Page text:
The University of La Verne, in conjunction with the Fairplex Child Development Center, hosted a free Family Literacy Conference, “Building Bridges to Literacy.” More than 25 parents attended the conference, which lasted from 9 a.m. to 2 p.m. Saturday at ULV.
The event, which was coordinated by Assistant Professor of Child Development Cindy Cary and Professor of Education Marga Madhuri, allowed a chance for parents to be the bridge helping their children to connect home from school.
Parents were separated from their children and taken to La Fetra Hall for a workshop. The children were taken to designated childcare locations where they participated in a hands-on literacy activity with the guidance and support of the workshop presenter.
“There are five different presentations, from preschool to third grade,” Madhuri said. “In the first part, the children are dropped off and taught an activity and in the second part the children met their parents and practiced the activity they just learned.”
The conference is a part of the CDC’s Pathway to Success/Family Literacy Project, which is a project funded by the First Five L.A., an organization which focuses on improving the lives of young children and their families in Los Angeles County.
Elizabeth Turnbull, a fourth grade teacher at Montera Elementary and presenter for the conference, was asked to participate at the event by her mentor Madhuri.
“I think this is a great event which I would definitely recommend to anybody, especially the struggling readers,” Turnbull said. “By coming to these literacy conferences you learn strategy and how to be kept engaged.”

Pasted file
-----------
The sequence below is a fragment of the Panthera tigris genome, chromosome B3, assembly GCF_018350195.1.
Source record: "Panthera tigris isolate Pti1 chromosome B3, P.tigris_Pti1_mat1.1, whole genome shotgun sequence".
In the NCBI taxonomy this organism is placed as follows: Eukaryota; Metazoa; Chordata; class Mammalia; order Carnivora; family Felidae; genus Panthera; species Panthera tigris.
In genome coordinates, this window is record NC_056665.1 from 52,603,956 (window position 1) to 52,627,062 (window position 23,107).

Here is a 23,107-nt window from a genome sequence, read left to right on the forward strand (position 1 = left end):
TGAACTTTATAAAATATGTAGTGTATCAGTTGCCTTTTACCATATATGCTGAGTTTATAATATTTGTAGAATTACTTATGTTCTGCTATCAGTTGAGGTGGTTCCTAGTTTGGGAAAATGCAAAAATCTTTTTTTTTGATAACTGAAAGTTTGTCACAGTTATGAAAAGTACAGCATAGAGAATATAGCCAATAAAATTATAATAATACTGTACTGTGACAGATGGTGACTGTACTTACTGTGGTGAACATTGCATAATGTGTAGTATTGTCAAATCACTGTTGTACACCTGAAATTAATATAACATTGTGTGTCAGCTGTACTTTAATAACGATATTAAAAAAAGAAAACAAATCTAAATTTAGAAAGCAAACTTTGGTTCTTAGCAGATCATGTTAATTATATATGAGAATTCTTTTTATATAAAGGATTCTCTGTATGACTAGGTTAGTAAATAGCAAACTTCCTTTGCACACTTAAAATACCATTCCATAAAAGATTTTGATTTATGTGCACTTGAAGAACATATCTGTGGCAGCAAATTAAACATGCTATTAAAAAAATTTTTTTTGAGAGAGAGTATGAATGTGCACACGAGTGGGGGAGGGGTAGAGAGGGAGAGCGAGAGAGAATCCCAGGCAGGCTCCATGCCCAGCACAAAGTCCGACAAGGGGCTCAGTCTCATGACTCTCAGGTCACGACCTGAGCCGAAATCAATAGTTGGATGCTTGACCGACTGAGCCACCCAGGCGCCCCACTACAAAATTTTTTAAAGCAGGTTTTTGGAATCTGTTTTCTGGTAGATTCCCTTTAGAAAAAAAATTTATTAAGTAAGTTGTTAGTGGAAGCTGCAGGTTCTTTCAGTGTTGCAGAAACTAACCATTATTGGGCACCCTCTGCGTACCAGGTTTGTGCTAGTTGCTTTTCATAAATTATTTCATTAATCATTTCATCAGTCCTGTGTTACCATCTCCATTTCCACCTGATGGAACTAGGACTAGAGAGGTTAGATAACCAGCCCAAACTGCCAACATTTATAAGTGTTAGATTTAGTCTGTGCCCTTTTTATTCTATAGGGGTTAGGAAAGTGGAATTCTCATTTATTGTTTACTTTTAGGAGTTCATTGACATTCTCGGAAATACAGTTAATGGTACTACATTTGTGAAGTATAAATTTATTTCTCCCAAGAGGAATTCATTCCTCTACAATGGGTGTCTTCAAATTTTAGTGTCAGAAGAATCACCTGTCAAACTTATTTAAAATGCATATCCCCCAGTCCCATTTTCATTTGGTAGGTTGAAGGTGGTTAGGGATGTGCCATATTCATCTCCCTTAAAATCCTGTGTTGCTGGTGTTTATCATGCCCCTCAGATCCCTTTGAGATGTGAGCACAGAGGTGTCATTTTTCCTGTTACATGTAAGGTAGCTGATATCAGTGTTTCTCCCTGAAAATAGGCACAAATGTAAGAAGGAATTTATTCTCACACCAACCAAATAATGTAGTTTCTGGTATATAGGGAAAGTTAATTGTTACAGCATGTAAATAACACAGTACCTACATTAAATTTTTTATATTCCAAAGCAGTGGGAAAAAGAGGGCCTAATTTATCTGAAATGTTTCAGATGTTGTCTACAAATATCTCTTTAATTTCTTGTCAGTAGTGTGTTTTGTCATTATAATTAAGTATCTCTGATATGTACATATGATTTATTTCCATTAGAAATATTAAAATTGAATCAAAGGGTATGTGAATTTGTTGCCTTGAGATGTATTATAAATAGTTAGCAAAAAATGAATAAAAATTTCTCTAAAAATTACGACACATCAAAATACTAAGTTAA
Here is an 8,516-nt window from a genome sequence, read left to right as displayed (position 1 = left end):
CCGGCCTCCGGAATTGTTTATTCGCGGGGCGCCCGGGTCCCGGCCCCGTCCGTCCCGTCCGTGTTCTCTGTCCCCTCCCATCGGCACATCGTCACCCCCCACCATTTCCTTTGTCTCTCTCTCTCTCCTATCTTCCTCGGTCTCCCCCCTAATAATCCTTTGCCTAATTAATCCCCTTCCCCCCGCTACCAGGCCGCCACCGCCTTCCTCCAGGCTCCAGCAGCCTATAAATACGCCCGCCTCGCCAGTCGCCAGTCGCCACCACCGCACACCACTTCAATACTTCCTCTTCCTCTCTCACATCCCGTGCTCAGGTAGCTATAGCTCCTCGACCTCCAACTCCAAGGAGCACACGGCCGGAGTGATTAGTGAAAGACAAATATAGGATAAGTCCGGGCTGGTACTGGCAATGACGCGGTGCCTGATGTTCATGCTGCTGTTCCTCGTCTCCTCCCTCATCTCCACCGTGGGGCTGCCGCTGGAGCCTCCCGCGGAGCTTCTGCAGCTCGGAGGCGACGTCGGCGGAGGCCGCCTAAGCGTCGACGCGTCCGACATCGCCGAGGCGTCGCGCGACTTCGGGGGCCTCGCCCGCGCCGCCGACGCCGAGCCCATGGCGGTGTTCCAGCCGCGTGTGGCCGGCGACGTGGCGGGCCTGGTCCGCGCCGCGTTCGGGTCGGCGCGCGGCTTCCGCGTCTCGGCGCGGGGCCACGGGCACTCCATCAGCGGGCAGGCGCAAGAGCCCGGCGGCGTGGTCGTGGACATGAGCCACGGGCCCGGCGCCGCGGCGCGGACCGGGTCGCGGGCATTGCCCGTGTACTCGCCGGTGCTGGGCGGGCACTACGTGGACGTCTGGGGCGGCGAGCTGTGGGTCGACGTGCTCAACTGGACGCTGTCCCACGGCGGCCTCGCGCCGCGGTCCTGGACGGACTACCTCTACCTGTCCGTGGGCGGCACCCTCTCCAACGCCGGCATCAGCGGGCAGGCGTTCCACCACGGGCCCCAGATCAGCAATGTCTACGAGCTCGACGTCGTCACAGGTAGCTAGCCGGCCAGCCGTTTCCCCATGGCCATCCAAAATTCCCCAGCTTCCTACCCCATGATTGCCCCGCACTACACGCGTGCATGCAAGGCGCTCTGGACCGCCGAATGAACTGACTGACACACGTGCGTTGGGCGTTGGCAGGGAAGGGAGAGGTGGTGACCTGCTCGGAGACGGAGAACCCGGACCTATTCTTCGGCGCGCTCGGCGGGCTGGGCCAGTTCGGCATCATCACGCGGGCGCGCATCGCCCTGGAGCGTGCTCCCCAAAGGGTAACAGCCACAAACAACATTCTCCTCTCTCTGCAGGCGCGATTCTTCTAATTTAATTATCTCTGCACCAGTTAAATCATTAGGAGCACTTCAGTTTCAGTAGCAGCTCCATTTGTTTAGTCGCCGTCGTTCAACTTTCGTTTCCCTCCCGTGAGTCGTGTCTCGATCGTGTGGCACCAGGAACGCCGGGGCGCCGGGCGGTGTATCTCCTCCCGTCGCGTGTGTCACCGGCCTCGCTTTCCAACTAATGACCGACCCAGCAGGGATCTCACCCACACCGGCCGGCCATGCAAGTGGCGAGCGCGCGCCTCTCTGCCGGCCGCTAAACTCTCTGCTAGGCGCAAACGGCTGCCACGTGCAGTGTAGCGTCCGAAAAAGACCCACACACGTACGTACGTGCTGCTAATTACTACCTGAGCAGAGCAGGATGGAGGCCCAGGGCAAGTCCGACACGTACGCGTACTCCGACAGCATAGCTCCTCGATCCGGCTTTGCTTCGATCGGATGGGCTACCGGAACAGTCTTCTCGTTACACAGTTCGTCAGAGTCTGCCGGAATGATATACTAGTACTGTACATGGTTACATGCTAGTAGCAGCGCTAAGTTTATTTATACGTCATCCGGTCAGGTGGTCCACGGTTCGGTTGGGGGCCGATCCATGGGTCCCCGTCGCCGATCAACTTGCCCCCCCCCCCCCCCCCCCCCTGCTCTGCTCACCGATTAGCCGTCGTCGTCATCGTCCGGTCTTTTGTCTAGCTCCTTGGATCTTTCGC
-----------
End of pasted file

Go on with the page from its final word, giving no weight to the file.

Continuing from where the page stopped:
During Turnbell’s presentation for parents, she explained that the purpose for reading with your own children is to improve vocabulary and learning, so a parent can teach others and have fun.
In her workshop, Turnbull explained that the most important part of reading to a child is having them understand the story and connecting the child to the text.
A student in the credential program, Cathy Blackler was a volunteer at the event. She is currently in Madhuri’s class, and when she asked for volunteers, Blackler was thrilled to be a participant at such an important event.
“I think this event was a great idea and I would definitely do it again next year,” Blackler said. “I highly recommend this for everyone and have already begun spreading the word for next year.”
Adriana Banuelos, 34, was an attendant at the event.
As a parent and elementary school teacher, Banuelos felt the event was very informative and said she learned a lot of techniques she could not only use for her son, but for her class as well.
“I think this event was very well organized,” Banuelos said. “I wasn’t expecting it to be so great, considering the event was free.”
During the last two hours of the event, parents and their children had lunch and played games at the University mall. The games were set up by the National Honor Society and Phi Sigma Sigma Sorority.
President of Phi Sigma Sigma and member of the Honor Society, Mercy-Faith Kimbwala, a junior business major, was excited that she got the chance to play with the children and support the conference.
“There was an announcement made to all organizations to come support, so on behalf of Phi Sigma Sigma we are happy to support the opening of the literacy clinic,” Kimbwala said. “It’s nice to see the children here with their parents having such a positive experience.”
Gabby De La Cruz can be reached at email@example.com.